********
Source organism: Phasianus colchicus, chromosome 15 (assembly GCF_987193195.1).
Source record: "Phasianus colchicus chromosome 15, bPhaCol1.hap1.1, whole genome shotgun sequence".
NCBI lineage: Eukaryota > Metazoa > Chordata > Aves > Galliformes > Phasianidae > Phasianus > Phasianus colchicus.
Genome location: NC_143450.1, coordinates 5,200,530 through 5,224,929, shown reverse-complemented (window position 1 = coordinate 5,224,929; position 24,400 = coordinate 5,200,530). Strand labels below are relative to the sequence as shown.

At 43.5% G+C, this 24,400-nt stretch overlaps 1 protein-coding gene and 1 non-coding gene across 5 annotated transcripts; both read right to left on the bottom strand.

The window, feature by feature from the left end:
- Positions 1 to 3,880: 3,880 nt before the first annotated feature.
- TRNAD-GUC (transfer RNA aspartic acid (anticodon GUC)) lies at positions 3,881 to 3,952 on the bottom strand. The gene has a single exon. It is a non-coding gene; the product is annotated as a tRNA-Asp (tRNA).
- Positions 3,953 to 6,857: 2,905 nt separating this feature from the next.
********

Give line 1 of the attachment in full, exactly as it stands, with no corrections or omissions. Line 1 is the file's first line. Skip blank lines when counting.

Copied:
Source organism: Phasianus colchicus, chromosome 15 (assembly GCF_987193195.1).